This month we also celebrated Dr. Nandi a Ugandan American success story that lived in cinncinati for 21 years and who returned home to make a difference. The new state of the art clinic at the mall will wow you if you check it out. This is what Uganda needs and its a breathe of fresh air to our ailing and crumbling healthcare system that sees many of our cabinet members and legislature flown abroad for their annual check ups as opposed to building and empowering our healthcare system that has been known to export some of the best doctors overseas. So I encourage you all to visit and support Dr. Nandawula and the Clinic at the Mall (in Bugolobi) —

The other highlight this month is the introduction of the AmCham or Ugandan American Chamber of Commerce to our Diaspora community. The AmCham Uganda Chapter wishes to grow membership and Diasporan Ugandans that have now acquired US citizenship are encouraged to apply to become members. I had the great pleasure of meeting our US Embassy Commercial Attache in Uganda who intimated to me the US government policy and willingness to engage with the Diaspora through various initiatives. Please be on the look out for the US Agri-business Summit coming up in Kampala during the month of April — see link for details.

On a sad note a son brought to the US by his parents is alleged to have murdered his dad and mom including a 5 year old brother in the most gruesome way imaginable and later fled the scene of the crime. This to me was a wake up call of how important it is to be in lives of our kids. It difficult to say if the lapse in judgement was partly due to mental illness or schizophrenia. But by the time the kid fled to Mississippi he certainly knew what he done. The fact that he stole his Parents credit cards and used them after their death also pointed to him as a major suspect. The challenge to my fellow diaspora do u know what your kids are watching and the company they are keeping. This could happen to any family if there is no early intervention. May God have mercy on the Isaac and the only brother who survived this tragedy.

Finally working with the Embassy in Ottawa and the Ugandan community in Canada we are in the initial stages of planning the second Ugandan Canadian Business and Social Convention. This time we shall be gathering in Toronto. If you attended the Vancouver convention in 2012 you will be sure to enjoy and networking with many of the Ugandans who have now moved and settled in Ottawa and Toronto. Tentative dates are the July Independence weekend (July 3rd – 5th 2015) Details to follow below is a link to the the Vancouver convention organised in conjunction with the Ugandan Community/Association of British Columbia.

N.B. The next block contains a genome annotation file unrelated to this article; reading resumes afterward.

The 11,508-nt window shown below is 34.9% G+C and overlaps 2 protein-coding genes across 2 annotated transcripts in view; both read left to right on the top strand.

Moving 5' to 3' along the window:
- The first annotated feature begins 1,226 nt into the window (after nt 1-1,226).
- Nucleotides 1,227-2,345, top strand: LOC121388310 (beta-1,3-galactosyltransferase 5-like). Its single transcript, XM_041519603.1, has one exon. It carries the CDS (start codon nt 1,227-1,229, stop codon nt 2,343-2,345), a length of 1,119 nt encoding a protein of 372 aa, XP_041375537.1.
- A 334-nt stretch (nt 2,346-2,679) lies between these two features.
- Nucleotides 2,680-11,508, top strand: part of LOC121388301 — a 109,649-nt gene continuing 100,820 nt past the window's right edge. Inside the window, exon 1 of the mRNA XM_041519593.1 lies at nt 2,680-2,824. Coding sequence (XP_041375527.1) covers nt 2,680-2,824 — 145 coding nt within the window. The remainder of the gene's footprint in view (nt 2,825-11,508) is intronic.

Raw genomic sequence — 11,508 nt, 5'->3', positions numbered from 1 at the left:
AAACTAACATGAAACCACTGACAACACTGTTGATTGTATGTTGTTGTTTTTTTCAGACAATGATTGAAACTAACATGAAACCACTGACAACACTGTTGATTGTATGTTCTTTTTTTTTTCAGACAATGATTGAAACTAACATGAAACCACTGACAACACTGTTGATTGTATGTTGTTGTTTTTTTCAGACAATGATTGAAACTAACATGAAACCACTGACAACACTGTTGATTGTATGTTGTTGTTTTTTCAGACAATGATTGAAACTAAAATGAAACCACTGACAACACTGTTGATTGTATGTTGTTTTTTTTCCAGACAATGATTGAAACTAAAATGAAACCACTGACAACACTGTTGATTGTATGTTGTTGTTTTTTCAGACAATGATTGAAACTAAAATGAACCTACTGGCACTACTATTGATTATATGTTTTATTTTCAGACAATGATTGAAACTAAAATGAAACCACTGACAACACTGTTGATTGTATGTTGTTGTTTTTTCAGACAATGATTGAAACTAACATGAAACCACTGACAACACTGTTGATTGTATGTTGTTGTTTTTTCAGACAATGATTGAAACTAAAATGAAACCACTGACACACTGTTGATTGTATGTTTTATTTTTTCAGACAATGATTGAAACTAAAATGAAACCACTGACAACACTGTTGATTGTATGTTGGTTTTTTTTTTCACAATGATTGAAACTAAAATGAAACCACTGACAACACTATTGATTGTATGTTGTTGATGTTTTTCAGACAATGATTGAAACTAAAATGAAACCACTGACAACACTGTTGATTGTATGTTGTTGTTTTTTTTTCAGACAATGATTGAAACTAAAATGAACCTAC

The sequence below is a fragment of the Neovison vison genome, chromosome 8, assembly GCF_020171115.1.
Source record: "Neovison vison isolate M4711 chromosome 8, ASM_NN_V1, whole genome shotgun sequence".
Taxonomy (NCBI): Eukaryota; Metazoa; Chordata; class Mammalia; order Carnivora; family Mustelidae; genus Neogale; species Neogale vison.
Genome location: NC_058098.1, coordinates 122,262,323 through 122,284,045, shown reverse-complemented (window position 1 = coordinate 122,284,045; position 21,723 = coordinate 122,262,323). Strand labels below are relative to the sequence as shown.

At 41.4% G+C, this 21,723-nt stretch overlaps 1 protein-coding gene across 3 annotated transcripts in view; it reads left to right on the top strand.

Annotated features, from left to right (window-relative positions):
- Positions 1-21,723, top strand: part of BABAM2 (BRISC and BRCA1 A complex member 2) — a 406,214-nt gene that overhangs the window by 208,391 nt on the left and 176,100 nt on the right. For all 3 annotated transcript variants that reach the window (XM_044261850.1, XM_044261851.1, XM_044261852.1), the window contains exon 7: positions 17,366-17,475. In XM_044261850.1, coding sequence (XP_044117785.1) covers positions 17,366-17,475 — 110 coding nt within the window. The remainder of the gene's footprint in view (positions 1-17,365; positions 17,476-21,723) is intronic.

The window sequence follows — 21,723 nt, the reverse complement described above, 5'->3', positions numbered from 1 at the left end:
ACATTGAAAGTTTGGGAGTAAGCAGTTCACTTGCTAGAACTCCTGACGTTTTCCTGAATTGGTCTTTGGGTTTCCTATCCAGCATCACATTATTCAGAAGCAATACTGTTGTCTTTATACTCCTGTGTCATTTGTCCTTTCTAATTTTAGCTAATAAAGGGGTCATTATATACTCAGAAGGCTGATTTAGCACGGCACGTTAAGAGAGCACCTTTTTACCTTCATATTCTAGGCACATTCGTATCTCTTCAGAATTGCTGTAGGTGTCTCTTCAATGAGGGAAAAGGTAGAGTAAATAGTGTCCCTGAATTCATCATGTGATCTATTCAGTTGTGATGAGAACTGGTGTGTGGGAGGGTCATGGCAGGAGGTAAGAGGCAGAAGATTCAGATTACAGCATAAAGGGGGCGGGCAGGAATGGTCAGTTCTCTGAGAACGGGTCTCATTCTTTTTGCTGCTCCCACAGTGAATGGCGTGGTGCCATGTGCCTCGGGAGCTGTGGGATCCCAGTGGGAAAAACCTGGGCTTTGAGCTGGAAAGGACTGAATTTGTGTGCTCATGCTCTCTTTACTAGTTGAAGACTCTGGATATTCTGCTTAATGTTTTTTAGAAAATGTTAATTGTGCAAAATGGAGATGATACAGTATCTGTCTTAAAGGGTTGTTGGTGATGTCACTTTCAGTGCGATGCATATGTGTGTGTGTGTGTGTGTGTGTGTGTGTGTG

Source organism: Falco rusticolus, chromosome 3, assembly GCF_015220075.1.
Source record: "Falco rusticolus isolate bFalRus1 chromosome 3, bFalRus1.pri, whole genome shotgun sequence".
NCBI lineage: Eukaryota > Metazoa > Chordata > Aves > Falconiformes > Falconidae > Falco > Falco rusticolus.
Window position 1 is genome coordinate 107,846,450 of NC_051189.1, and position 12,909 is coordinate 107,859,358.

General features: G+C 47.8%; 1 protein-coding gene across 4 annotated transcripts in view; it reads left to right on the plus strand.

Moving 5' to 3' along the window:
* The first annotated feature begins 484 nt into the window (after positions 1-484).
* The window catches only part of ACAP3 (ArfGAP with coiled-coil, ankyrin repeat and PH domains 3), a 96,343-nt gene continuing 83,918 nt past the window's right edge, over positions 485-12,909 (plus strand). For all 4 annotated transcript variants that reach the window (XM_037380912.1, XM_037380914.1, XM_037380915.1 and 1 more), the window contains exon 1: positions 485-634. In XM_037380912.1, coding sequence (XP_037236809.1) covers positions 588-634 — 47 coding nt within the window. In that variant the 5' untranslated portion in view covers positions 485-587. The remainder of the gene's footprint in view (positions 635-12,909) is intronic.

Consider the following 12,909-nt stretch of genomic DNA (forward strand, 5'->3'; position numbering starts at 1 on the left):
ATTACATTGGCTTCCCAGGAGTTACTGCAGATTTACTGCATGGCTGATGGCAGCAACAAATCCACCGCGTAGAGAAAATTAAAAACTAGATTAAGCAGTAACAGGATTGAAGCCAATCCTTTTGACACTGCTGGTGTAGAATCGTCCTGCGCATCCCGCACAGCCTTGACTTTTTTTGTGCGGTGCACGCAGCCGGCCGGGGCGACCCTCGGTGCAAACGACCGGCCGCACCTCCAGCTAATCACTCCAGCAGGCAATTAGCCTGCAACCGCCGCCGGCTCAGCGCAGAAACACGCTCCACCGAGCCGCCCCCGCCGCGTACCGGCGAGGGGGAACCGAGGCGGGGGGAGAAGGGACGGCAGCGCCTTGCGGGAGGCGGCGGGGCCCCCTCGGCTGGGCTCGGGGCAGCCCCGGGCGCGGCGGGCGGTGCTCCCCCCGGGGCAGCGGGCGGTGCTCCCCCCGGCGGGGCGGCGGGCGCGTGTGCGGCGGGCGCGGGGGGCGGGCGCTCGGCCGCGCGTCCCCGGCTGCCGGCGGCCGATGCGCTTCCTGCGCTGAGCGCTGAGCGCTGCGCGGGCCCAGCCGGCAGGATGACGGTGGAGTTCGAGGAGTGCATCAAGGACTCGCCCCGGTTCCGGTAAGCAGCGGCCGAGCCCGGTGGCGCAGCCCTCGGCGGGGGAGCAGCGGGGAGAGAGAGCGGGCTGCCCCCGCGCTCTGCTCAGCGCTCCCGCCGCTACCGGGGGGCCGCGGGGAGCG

Valentines day is upon us. And love will be in the air this month. If you found love enjoy it if you looking for love I pray that you will find your bliss. But some might ask what is the history behind Valentine’s day — According to Wikipedia — Saint Valentine (Latin: Valentinius) is a widely recognized third-century Roman saint commemorated on February 14 and associated since the High Middle Ages with a tradition of courtly love. All that is reliably known of the saint commemorated on February 14 is his name and that he was martyred and buried at a cemetery on the Via Flaminia close to the Milvian bridge to the north of Rome on that day. Because so little is known of him, in 1969 the Roman Catholic Church removed his name from the General Roman Calendar, leaving his liturgical celebration to local calendars.

I believe that imagination is stronger than knowledge. That myth is more potent than history. That dreams are more powerful than facts. That hope always triumphs over experience. That laughter is the only cure for grief. And I believe that love is stronger than death. — Robert Fulghum

Where there is love there is life. — Mahatma Gandhi

Happy Valentines Day

Ronnie Mayanja
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About the Author

Ugandan Diaspora News Team

Ugandan Diaspora News Online is an independent, non political news portal primarily aimed at serving Ugandans who work and reside outside Uganda. Our aim is to be a one stop shop for everything Ugandan and the celebration of our Ugandan heritage.

One Comment


    I enjoy reading Ugandan diaspora and want to thank all of you who bring these stories to us. God bless!